Think of this book as “the ultimate chick lit--a book every woman should read,” say its authors. Yes, women, on average, live longer than men and earn (and consequently save) less than men do. But Making Bread’s heroine isn’t waiting for Prince Charming to rescue her. She has a career that challenges and satisfies her, a savings account for emergencies and a retirement account invested for her long-term security, She may even own her own castle.
If you’re not that financially independent woman yet, this empowering book can help you get there, reviewers agree. An inspirational mix of real women’s stories and expert advice, it’s the definitive financial resource for the young woman starting out, the 30-year-old balancing career and family, and the 60-year-old nearing retirement.
The electronic edition of Making Bread is replete with live links to the latest information on the impact of health care reform on women and children, Social Security--and when to take it, college savings options and more. You’ll find information on how to protect yourself financially if you’re single and living together, a “Marriage and Money Quiz,” and important issues to consider before taking a leave from your career to become a stay-at-home parent. You’ll also find “6 Questions to Ask Before Spending a Dime” and “Top 20 Songs” to listen to while paying your bills.
Everything in the book is geared to help you begin to think about money—and the power of money in your life—in new ways. Its key takeaway message: “The best gift you can give yourself is money in the bank. It buys you freedom of choice and freedom from worry." Who can argue with that?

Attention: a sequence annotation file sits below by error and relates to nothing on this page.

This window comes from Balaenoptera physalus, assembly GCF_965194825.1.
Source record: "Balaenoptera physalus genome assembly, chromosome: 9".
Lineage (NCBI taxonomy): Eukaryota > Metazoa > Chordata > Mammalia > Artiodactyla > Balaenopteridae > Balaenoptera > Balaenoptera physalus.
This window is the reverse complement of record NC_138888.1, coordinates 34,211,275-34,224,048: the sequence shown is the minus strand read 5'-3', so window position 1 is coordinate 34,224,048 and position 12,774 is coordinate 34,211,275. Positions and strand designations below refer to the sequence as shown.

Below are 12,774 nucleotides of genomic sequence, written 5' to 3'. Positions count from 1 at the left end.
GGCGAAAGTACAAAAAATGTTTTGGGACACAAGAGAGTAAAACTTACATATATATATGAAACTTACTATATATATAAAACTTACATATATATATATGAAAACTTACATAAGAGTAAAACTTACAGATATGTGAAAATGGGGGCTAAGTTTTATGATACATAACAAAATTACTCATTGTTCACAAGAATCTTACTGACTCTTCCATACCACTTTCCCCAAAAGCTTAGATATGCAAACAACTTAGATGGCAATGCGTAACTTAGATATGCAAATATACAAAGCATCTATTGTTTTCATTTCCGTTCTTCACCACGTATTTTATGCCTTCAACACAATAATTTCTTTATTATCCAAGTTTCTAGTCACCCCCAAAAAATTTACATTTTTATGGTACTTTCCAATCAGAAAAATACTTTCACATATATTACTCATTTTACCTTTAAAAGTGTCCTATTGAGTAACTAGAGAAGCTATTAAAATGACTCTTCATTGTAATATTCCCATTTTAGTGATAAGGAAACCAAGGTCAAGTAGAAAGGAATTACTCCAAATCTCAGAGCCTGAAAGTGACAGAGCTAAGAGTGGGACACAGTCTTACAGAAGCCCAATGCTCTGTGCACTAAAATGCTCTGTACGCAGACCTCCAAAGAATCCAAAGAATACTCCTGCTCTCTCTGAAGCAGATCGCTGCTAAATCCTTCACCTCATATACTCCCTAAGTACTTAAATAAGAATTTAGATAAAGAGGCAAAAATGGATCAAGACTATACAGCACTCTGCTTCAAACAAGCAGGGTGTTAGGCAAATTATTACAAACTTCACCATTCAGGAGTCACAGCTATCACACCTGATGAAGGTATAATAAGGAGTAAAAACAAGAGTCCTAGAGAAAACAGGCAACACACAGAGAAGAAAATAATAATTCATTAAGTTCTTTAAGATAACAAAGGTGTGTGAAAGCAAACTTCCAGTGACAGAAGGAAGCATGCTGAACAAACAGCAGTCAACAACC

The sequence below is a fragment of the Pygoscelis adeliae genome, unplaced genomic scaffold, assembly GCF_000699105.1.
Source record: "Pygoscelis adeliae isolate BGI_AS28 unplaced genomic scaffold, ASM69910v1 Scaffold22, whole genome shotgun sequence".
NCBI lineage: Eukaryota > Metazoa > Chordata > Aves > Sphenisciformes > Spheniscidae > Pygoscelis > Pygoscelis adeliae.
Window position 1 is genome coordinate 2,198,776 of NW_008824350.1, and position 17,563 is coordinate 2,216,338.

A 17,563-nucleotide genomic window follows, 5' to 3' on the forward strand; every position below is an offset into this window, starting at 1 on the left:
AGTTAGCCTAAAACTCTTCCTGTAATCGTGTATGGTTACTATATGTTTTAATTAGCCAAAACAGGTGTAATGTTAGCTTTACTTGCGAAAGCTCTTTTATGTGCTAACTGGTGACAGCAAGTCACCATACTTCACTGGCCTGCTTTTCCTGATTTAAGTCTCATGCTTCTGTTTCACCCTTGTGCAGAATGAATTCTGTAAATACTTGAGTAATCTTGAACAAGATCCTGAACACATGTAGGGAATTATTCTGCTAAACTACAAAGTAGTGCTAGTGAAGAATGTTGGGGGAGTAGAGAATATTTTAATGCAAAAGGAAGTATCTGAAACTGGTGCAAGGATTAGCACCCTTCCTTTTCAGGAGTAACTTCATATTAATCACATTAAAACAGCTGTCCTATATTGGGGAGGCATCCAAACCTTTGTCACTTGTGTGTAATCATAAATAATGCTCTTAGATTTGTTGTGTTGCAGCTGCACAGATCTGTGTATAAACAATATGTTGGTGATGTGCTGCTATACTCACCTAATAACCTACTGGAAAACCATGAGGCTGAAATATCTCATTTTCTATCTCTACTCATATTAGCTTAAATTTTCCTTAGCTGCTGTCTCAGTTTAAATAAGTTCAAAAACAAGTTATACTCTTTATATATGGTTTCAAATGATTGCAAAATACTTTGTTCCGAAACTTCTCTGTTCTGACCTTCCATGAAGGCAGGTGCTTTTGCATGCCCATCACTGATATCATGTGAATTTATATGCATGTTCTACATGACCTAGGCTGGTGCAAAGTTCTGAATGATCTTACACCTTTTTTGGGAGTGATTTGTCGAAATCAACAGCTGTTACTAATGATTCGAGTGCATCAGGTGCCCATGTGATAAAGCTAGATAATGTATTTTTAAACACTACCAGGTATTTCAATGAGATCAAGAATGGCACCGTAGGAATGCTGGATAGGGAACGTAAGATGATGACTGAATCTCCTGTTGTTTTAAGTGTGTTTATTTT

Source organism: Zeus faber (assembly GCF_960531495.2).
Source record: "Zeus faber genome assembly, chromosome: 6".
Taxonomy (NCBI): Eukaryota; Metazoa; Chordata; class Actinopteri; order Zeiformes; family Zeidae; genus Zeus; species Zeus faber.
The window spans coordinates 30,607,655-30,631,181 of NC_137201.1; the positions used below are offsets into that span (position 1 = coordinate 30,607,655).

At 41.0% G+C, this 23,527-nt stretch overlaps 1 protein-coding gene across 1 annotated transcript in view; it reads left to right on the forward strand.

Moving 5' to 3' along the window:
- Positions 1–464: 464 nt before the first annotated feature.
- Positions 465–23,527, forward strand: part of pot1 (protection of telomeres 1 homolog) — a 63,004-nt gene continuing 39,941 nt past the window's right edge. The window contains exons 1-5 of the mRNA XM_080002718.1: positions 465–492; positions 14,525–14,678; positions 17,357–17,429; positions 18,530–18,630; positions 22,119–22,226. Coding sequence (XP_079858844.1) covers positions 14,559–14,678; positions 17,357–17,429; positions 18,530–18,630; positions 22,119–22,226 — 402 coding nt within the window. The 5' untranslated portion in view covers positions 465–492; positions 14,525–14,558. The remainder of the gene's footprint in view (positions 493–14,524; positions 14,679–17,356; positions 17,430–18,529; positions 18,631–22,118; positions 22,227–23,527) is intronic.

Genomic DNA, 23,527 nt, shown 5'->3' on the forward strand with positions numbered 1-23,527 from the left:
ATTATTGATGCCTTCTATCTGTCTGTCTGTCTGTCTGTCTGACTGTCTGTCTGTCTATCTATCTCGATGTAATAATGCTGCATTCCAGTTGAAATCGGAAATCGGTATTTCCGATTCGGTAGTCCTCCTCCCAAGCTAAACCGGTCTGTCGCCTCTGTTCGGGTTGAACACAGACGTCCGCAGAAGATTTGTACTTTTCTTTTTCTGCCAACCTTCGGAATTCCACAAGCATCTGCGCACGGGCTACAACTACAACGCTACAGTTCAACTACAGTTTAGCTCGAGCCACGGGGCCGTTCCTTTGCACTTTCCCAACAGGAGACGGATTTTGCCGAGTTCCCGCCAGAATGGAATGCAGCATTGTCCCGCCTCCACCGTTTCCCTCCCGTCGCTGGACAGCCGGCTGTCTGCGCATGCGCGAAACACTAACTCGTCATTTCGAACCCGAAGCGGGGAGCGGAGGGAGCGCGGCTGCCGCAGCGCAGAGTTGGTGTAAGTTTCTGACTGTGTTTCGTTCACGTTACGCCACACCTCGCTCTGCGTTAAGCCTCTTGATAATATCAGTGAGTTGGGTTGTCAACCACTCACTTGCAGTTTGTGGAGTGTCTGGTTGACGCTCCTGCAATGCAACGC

PUBLISHERS WEEKLY: The book, written in the casual, witty style of chick-lit, offers sound advice on financial matters. Organized by life stages, it is equally informative for the teenager trying to save babysitting money as for the divorcee who’s working out a retirement plan, and ultimately the advice for each is the same—saving money “is the best gift you can give yourself.”
KIRKUS REVIEWS: From the founding and contributing editors of MAKING BREAD magazine, a one-stop reference for women who want to be smart with their dough. Starting with some sobering statistics about the financial state of many females, the authors point out that women live longer than men and save less. And, of course, there’s that damn wage gap. From there, the book launches into many strategies for saving and spending wisely, all delivered in a catchy, accessible magazine style. Wide-ranging advice for a huge audience, with specifics for any reader.
ABOUT THE AUTHORS: Gail Harlow is the Founding Editor of MAKING BREAD, a digital women's finance magazine. Prior to founding the magazine, she was an editor for TV Guide and Reader's Digest. Elizabeth Lewin is a financial planner and contributing editor to MAKING BREAD. She is the author of several personal finance books, including "Family Finance" and "Financial Fitness for Living Together." Many other women contributed their financial advice and perspectives to the book, including Victoria Secunda, Patricia Schiff Estess, Elizabeth Kaminsky, Sharon Sorokin James, Rosemary Rys, Allison Acken, Marcia Eckerd and Laurie Lesser.